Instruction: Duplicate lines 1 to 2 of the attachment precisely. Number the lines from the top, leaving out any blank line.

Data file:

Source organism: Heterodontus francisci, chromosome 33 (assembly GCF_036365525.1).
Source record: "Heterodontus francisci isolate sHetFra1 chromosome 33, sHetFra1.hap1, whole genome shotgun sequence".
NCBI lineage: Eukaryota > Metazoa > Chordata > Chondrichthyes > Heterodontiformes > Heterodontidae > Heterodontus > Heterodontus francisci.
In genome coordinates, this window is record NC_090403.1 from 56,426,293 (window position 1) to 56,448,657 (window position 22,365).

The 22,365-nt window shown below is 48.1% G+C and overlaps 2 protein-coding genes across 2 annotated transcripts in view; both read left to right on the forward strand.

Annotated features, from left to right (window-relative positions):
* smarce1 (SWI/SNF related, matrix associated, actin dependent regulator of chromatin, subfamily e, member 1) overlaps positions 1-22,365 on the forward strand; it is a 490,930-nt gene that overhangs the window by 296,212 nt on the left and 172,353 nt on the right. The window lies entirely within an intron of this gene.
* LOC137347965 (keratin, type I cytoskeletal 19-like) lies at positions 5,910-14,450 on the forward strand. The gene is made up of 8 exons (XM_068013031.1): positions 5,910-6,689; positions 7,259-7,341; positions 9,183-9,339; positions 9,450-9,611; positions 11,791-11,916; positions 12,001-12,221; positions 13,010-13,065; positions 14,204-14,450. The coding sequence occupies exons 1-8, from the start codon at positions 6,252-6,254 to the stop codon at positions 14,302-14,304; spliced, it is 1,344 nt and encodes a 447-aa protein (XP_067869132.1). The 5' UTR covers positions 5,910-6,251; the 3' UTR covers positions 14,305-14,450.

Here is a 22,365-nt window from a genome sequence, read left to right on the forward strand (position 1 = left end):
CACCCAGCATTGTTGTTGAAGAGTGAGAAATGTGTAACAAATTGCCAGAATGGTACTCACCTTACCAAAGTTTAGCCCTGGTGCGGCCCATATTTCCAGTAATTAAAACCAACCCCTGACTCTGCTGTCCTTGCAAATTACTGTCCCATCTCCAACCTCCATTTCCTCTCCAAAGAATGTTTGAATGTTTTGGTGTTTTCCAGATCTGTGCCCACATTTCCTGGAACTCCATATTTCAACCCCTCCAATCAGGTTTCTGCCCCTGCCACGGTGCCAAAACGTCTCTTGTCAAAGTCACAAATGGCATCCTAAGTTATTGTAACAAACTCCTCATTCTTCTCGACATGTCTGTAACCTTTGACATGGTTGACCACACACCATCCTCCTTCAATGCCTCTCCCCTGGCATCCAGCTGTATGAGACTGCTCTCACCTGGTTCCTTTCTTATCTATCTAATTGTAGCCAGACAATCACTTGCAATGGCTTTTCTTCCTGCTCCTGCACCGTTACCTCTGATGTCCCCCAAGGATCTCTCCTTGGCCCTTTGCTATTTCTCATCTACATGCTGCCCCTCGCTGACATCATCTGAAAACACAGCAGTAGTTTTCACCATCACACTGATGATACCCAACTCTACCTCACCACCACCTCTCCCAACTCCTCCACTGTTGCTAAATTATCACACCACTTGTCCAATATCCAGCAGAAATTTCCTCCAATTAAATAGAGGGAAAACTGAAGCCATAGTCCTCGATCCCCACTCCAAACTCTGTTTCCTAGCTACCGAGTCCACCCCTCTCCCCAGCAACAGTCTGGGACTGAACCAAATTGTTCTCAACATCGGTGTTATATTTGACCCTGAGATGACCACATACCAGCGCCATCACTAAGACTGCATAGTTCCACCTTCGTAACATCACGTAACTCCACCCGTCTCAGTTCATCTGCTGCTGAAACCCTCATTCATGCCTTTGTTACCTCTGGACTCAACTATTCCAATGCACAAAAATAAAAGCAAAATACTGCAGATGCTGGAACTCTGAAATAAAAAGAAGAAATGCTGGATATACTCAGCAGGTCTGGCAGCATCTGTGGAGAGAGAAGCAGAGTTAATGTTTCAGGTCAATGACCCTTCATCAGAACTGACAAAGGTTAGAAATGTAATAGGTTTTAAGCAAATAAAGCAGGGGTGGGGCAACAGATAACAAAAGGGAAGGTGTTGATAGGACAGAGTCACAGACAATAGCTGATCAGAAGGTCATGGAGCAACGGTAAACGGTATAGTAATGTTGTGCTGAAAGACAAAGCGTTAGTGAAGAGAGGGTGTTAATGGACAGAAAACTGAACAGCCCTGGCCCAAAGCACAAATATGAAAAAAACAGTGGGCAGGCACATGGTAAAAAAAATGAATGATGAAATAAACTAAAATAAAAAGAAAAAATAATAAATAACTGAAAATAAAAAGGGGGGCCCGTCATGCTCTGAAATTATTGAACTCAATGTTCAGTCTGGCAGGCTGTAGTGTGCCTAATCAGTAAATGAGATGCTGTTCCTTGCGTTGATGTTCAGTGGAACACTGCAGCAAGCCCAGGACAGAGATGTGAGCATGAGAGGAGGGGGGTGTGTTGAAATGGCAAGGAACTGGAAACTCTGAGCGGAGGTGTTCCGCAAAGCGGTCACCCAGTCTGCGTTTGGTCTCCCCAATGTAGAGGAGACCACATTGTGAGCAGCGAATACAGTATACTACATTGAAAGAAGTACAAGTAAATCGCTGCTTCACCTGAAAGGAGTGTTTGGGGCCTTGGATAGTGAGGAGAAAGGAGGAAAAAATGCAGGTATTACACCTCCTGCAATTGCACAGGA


Source organism: Heterodontus francisci, chromosome 33 (assembly GCF_036365525.1).
Source record: "Heterodontus francisci isolate sHetFra1 chromosome 33, sHetFra1.hap1, whole genome shotgun sequence".